Evert-jan Quak is now Research Officer for the K4D Programme at the Institute of Development Studies. Evert-Jan was a freelance knowledge broker for The Broker on the themes ‘Inclusive Economy’ and ‘Food Security’. Over his career, he has specialized in international economics, corporate social responsibility and trade issues. Evert-Jan is the author of the book Het onzichtbare label (‘The invisible label’), in which he tackles the question of why current corporate social responsibility policies do not seem to work. Evert-Jan has a degree in international economics and economic geography from the University of Utrecht. He has a mixed professional background, both as a journalist and a policy advisor in international development.
The middle classes in Europe are struggling to improve their living standards. As this dossier shows, the European middle classes are moving apart and cannot be helped by seeing them as a homogenous group. Some are still moving upwards, but many are not moving at all or are even falling downwards as they struggle to find jobs, get mortgages, and benefit from the welfare state.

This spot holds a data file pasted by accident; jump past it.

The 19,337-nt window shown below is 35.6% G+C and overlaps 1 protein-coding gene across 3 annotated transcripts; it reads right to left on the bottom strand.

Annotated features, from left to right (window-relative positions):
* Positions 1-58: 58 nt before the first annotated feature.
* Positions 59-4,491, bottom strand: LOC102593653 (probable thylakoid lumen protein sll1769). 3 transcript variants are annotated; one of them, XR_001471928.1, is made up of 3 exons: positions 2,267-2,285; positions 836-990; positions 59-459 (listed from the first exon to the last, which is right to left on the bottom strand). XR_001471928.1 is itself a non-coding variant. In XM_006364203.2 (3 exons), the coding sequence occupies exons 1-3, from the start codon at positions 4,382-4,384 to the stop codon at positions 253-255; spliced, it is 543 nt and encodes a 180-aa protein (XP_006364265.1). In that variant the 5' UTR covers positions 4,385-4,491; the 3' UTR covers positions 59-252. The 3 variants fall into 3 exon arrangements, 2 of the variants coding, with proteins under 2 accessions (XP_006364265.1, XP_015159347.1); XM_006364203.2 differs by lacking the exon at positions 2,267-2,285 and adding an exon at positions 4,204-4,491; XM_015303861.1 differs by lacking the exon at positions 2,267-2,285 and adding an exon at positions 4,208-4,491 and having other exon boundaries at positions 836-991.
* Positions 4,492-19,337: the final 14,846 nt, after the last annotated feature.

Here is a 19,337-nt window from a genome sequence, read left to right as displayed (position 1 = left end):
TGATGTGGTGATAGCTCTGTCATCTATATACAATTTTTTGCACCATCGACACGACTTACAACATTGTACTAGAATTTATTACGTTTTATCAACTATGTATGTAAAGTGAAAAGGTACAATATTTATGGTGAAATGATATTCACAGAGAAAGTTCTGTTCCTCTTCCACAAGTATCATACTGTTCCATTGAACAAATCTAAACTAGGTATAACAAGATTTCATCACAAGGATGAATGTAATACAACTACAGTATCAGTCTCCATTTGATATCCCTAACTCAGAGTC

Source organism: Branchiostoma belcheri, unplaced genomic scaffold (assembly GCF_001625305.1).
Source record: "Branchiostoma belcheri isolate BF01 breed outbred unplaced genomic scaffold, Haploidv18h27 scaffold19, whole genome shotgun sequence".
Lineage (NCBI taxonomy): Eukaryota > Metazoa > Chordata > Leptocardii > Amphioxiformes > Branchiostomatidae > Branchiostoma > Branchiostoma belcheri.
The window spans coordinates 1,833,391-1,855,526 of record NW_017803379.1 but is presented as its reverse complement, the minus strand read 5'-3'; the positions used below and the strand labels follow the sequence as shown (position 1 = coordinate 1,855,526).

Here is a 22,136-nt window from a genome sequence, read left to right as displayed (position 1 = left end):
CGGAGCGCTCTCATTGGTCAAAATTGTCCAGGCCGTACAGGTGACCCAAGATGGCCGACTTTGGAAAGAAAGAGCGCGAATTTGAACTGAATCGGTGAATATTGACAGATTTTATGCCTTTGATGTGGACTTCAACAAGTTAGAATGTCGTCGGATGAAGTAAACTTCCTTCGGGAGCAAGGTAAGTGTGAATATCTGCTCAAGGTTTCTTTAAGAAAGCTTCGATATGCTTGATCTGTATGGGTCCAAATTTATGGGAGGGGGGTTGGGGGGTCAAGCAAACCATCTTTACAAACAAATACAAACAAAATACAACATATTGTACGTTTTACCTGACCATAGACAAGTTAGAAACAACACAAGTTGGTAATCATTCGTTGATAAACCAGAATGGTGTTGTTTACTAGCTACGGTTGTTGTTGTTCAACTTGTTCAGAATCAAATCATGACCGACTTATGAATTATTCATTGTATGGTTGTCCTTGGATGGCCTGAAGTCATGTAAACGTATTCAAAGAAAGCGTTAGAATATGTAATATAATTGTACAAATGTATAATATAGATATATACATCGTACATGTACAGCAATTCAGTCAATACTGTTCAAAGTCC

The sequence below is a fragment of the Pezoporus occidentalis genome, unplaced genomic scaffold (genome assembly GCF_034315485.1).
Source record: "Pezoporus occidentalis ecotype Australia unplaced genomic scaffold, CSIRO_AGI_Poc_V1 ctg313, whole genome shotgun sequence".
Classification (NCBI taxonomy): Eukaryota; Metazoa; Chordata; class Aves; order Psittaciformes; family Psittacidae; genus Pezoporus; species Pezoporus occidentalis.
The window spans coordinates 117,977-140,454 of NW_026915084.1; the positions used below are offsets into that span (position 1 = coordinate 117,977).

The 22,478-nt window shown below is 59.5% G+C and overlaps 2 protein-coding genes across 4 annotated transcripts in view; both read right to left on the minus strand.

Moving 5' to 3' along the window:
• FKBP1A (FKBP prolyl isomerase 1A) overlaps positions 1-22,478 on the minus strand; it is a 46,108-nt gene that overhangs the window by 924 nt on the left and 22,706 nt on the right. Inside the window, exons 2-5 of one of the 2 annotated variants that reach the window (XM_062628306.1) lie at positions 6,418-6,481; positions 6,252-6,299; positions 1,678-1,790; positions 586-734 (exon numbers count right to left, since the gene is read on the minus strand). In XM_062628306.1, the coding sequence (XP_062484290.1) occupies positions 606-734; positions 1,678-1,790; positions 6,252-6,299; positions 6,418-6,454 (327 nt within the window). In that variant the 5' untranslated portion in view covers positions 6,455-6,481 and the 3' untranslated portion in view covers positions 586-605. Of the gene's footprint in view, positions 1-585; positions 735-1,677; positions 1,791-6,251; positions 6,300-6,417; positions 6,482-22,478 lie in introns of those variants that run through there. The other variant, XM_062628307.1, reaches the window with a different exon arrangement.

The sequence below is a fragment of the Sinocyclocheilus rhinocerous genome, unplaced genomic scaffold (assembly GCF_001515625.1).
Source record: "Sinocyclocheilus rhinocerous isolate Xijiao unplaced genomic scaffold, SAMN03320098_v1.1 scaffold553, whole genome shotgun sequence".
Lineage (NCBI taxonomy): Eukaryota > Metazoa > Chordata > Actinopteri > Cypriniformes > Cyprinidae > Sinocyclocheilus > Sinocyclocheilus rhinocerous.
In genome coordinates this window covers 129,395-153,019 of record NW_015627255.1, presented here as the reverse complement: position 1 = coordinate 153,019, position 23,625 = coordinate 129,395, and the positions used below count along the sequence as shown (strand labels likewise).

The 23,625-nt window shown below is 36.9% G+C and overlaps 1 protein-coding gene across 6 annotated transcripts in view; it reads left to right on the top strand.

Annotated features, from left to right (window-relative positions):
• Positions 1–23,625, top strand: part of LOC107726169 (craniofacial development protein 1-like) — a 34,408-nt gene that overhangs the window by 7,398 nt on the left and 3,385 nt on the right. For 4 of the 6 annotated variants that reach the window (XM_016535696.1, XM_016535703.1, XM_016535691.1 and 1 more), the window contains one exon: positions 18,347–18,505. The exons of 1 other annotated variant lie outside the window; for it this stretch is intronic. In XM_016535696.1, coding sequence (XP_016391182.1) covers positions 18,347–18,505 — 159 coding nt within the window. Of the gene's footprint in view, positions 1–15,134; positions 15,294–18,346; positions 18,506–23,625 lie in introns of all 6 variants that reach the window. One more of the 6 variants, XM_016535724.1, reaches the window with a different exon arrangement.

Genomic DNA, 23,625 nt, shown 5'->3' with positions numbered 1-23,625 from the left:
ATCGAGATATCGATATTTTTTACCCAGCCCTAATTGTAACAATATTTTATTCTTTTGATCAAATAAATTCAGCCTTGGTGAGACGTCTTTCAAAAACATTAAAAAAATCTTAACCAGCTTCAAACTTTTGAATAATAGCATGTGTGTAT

Linking precarious work to the debate on income inequality shows that precarious work not only affects the ‘losers’ of globalization, but also the ‘winners’.
It is a political choice to allow the spread of insecure employment conditions, for example by deregulating the relationship between employers and employees. It is also a political choice to reverse this trend, but one that requires a broader understanding of the global economic context in which policy decisions have to be made. And this should be a concern for all, not only for the ‘losers’ of globalization. Increasing job insecurity and low wages have a negative impact on macroeconomic development and growth. (This is a discussion paper in preparation for the FNV Mondiaal conference on precarious work on 27 and 28 November 2014. Download the report as a PDF file.)
The EADI conference has closed its doors. What the conference has shown us is that the debate on inequality and the rise of the middle class in developing countries opens many windows of opportunity to reframe development and development policy as a universal issue.